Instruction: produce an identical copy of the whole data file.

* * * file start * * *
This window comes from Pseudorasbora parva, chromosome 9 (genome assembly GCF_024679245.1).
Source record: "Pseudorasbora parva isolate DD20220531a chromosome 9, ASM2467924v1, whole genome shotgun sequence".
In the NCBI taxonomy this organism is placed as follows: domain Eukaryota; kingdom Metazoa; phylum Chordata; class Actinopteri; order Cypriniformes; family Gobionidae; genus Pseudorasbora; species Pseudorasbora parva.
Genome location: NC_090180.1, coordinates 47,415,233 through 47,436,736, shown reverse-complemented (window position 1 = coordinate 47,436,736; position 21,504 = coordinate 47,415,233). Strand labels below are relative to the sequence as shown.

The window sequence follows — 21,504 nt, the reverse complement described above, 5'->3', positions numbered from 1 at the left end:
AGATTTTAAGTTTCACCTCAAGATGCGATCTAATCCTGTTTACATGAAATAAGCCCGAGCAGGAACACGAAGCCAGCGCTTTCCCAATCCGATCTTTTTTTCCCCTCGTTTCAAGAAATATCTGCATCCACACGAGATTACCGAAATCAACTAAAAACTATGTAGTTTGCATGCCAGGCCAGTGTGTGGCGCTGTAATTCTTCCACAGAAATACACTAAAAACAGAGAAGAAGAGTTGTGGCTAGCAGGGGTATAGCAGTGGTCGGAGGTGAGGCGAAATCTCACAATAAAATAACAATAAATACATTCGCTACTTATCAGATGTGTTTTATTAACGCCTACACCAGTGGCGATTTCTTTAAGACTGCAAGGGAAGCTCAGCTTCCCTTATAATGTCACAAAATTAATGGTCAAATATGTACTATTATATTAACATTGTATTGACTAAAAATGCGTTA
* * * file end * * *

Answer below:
This window comes from Pseudorasbora parva, chromosome 9 (genome assembly GCF_024679245.1).
Source record: "Pseudorasbora parva isolate DD20220531a chromosome 9, ASM2467924v1, whole genome shotgun sequence".
In the NCBI taxonomy this organism is placed as follows: domain Eukaryota; kingdom Metazoa; phylum Chordata; class Actinopteri; order Cypriniformes; family Gobionidae; genus Pseudorasbora; species Pseudorasbora parva.
Genome location: NC_090180.1, coordinates 47,415,233 through 47,436,736, shown reverse-complemented (window position 1 = coordinate 47,436,736; position 21,504 = coordinate 47,415,233). Strand labels below are relative to the sequence as shown.

The window sequence follows — 21,504 nt, the reverse complement described above, 5'->3', positions numbered from 1 at the left end:
AGATTTTAAGTTTCACCTCAAGATGCGATCTAATCCTGTTTACATGAAATAAGCCCGAGCAGGAACACGAAGCCAGCGCTTTCCCAATCCGATCTTTTTTTCCCCTCGTTTCAAGAAATATCTGCATCCACACGAGATTACCGAAATCAACTAAAAACTATGTAGTTTGCATGCCAGGCCAGTGTGTGGCGCTGTAATTCTTCCACAGAAATACACTAAAAACAGAGAAGAAGAGTTGTGGCTAGCAGGGGTATAGCAGTGGTCGGAGGTGAGGCGAAATCTCACAATAAAATAACAATAAATACATTCGCTACTTATCAGATGTGTTTTATTAACGCCTACACCAGTGGCGATTTCTTTAAGACTGCAAGGGAAGCTCAGCTTCCCTTATAATGTCACAAAATTAATGGTCAAATATGTACTATTATATTAACATTGTATTGACTAAAAATGCGTTA